EGP Resolution adopted at the 35th EGP Council, Riga, Latvia, 3 - 5 June 2022
Conclusions of the Conference on the Future of Europe: Time has come to deliver and build Europe better
The European Union is living in unprecedented times. The Union has never been more needed and it has never needed to change more than now.
The recent COVID-19 pandemic has cost millions of lives, deepened social injustices, and put the cohesion of our societies at risk. It has shown the fatal impacts of our abusive exploitation of natural resources and our short-term profit-driven economic model. The pandemic has shown even more clearly the unsustainability of our trade models and of the underfinancing of public services. These past years have shown how vital European coordination and solidarity are, and how there will be no just and feminist recovery without them.
As we were progressively recovering from this crisis, Vladimir Putin’s regime conducted an unprovoked, imperialistic and illegal war of aggression against Ukraine – an attack against a sovereign and democratic country and against the core values of the European Union. This war is showing at the greatest cost the need for a more effective Common Foreign and Defence Policy, for stopping the use of fossil and nuclear energy, greater energy independence and a more united and stronger European Union on the global stage.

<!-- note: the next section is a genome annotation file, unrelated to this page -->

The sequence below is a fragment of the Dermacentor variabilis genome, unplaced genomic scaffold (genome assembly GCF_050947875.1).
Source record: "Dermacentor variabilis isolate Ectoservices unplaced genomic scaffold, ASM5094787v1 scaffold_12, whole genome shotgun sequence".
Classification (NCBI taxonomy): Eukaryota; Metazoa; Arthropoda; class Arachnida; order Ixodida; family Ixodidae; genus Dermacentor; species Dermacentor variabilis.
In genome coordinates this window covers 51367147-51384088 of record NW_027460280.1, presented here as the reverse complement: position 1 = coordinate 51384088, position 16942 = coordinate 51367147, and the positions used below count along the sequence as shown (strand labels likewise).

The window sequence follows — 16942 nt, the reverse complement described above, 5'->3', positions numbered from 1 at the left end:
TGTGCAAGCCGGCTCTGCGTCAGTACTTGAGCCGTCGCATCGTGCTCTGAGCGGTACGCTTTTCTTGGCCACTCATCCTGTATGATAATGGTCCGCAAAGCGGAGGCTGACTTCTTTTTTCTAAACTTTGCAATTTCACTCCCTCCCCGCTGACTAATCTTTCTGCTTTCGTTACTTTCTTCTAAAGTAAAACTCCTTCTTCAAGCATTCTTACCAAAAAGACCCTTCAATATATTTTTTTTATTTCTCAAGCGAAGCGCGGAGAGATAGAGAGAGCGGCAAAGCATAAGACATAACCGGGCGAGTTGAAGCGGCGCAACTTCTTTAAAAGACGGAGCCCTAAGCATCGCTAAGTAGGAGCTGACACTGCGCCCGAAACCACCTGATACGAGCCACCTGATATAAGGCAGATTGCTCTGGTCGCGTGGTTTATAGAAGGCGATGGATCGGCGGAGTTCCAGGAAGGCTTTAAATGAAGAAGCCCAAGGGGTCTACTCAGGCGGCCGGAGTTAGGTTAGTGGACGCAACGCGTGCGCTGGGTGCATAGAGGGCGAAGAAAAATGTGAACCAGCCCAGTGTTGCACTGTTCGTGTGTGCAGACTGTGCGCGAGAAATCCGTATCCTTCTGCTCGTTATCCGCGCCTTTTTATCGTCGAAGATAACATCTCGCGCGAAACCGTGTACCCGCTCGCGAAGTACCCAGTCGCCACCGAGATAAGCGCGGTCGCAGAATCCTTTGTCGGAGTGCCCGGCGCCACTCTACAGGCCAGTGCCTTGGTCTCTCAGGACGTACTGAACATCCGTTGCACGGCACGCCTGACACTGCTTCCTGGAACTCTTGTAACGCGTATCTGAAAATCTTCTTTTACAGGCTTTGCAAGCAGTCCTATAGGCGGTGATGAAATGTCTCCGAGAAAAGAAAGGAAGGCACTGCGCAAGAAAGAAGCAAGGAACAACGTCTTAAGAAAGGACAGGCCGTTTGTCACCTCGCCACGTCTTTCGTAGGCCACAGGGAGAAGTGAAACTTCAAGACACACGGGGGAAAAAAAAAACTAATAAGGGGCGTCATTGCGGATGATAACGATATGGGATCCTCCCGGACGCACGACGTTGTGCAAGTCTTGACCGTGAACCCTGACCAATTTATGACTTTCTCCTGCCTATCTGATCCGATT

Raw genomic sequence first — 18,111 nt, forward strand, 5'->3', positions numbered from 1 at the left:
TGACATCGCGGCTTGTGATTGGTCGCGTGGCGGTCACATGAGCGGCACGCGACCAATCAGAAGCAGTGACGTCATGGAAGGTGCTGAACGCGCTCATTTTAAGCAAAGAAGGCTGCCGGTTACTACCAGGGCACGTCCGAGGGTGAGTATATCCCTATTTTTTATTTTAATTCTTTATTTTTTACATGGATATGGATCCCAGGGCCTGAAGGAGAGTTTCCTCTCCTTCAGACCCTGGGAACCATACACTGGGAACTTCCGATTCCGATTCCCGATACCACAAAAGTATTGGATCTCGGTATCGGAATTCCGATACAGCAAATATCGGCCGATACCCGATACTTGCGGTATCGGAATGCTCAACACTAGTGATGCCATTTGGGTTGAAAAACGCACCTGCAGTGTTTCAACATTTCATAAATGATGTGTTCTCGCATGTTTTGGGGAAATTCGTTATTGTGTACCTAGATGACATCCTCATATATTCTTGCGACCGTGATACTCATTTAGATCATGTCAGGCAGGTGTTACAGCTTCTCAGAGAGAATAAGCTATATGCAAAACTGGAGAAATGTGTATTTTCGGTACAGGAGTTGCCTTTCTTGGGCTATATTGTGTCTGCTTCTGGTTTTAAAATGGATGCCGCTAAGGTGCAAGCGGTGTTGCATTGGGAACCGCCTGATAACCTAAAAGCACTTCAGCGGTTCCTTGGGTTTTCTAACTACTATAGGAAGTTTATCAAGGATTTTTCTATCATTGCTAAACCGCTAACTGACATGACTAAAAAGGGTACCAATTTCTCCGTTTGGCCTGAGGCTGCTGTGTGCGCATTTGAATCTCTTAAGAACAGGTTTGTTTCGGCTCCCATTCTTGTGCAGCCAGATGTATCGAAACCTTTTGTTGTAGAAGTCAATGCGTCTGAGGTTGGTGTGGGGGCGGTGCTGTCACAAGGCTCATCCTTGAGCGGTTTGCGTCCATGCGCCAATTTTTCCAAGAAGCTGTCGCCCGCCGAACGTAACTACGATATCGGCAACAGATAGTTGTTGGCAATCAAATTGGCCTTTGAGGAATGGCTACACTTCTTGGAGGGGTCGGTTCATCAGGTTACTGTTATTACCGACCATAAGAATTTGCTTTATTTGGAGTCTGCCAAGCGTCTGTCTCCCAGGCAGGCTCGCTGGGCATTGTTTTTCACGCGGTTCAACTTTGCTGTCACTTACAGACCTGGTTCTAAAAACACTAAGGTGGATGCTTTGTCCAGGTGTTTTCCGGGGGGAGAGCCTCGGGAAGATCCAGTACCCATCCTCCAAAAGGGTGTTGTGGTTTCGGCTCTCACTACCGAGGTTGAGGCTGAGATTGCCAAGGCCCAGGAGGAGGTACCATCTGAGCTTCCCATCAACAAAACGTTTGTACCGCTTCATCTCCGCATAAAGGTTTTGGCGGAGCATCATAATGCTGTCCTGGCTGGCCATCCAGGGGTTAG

This war also puts us, Europeans, in front of the mirror.
In bombarded Kyiv, in a country resisting to survive, President Zelenskyy did not only ask for support, but he signed the request for Ukraine to join the European Union. This powerful choice, that Ukrainians have repeatedly expressed, reminds us of what the European project is, how much the values and principles on which it has been built matter, and how these need to be defended and reinforced daily, both inside the EU and in the EU’s external actions. In today’s fast-changing geopolitical environment, the EU needs to become strategically more autonomous to lower dependencies and defend EU citizens’ interests globally.
It reminds us why it is so important that the EU becomes stronger, more efficient, more united. This will be only possible with citizens and thanks to them.
Many times in the past, the future of Europe was decided behind closed doors and citizens were only consulted at the end of the process, after intergovernmental negotiations. This approach has contributed to fuelling mistrust as well as overlooking citizens’ demands and needs.
For us Greens, citizen participation is key in shaping the Europe we want in the future. This is why we have supported the process of the Conference on the Future of Europe since day one. This is also why we fought for real citizen participation and for an inclusive process.